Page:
List Type 2 Diabetes Medications – What Your Doctor May Prescribe

 

 

List Type 2 Diabetes Medications

Metformin (Glucophage, Glumetza, others). Generally, metformin is the first medication prescribed for type 2 diabetes. It works by lowering glucose production in the liver and improving your body’s sensitivity to insulin so that your body uses insulin more effectively.

Meglitinides.  — such as repaglinide (Prandin) and nateglinide (Starlix) — work like sulfonylureas by stimulating the pancreas to secrete more insulin, but they’re faster acting, and the duration of their effect in the body is shorter

Sulfonylureas. These medications help your body secrete more insulin. Examples include glyburide (DiaBeta, Glynase), glipizide (Glucotrol) and glimepiride (Amaryl).

Thiazolidinediones. Like metformin, these medications — including rosiglitazone (Avandia) and pioglitazone (Actos) — make the body’s tissues more sensitive to insulin.

DPP-4 inhibitors. These medications — sitagliptin (Januvia), saxagliptin (Onglyza) and linagliptin (Tradjenta) — help reduce blood sugar levels, but tend to have a very modest effect

GLP-1 receptor agonists. These injectable medications slow digestion and help lower blood sugar levels. Their use is often associated with weight loss. Exenatide (Byetta, Bydureon), liraglutide (Victoza) and semaglutide (Ozempic) are examples of GLP-1 receptor agonists

SGLT2 inhibitors. These drugs prevent the kidneys from reabsorbing sugar into the blood. Instead, the sugar is excreted in the urine. Examples include canagliflozin (Invokana), dapagliflozin (Farxiga) and empagliflozin (Jardiance).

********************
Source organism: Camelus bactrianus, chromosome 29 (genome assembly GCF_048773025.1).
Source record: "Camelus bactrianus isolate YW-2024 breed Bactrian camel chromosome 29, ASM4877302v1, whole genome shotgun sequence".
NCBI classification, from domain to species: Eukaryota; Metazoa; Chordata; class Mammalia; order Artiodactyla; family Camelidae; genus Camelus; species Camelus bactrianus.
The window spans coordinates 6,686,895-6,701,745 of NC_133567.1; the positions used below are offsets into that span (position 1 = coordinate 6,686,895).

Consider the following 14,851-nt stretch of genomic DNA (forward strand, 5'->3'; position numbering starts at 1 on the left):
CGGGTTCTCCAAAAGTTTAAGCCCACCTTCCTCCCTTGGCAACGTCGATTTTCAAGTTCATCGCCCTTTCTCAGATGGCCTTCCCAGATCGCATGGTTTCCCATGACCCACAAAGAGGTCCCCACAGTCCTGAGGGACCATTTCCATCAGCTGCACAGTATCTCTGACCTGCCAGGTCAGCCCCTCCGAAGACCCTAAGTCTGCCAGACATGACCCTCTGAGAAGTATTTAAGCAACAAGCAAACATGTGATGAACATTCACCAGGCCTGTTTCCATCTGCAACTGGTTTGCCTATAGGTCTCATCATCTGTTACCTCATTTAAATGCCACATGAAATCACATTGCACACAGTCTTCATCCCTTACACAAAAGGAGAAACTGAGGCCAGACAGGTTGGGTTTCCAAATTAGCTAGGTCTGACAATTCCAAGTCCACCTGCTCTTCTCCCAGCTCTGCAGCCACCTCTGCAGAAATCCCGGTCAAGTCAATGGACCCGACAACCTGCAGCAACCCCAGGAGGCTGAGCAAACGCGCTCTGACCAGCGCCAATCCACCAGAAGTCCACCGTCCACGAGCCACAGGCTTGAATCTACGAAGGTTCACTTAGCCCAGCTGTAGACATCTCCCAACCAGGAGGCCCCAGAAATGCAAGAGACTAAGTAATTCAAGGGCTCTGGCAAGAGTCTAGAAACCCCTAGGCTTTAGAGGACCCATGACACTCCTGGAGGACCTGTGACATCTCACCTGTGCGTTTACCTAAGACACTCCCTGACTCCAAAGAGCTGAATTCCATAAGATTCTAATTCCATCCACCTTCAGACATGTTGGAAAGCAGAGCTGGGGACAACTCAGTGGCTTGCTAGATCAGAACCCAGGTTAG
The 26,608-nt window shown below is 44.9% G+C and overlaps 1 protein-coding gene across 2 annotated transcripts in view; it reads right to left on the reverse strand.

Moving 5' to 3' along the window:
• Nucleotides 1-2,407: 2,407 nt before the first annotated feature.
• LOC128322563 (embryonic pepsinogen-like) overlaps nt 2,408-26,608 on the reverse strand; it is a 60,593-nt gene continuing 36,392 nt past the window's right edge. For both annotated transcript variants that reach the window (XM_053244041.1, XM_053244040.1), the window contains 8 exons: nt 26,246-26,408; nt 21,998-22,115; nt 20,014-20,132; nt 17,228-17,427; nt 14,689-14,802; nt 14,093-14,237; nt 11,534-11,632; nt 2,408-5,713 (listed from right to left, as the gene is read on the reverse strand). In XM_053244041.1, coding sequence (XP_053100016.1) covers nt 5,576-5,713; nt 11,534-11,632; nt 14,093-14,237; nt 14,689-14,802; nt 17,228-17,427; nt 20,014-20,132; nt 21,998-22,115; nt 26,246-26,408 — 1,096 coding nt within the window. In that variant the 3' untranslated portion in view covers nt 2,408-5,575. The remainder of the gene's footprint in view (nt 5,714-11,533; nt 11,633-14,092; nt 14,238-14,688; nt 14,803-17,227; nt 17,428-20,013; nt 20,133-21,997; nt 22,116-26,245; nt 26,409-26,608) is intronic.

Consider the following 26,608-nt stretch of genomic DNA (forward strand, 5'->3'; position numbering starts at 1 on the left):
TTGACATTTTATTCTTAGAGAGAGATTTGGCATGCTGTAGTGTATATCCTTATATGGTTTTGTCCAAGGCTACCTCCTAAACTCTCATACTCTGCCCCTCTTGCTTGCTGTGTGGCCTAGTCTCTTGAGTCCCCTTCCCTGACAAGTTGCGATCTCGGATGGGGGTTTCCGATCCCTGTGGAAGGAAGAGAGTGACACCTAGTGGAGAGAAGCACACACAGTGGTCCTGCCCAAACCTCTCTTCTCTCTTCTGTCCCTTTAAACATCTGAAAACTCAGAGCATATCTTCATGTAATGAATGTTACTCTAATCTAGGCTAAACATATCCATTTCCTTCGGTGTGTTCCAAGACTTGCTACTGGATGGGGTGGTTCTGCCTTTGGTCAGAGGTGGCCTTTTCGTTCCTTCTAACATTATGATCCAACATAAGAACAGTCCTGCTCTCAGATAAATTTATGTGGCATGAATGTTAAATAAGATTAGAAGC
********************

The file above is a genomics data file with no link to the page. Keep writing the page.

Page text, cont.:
For more information on Type 2 Medications and the possible side effects, Please read this post  Side Effects Diabetes Type 2 Medications

Thanks

Garry ( Type 1)

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2 thoughts on “List Type 2 Diabetes Medications – What Your Doctor May Prescribe”

  1. Jason says:

    Never knew there was such an array of medications for diabetes. When I thought of diabetes I always thought of insulin as the medication being needed. Now that I’ve found out that I’m pre-diabetic I figured get right and start eating a healthier way or I’m in trouble. Now that I’m researching more I better change my lifestyle! I wouldn’t want to be on a regime of all those pills!

    1. Garry Brown says:

      Hi Jason, thanks for your comments, i’m glad you found the information useful. Yes avoid diabetes by lifestyle change if you can.

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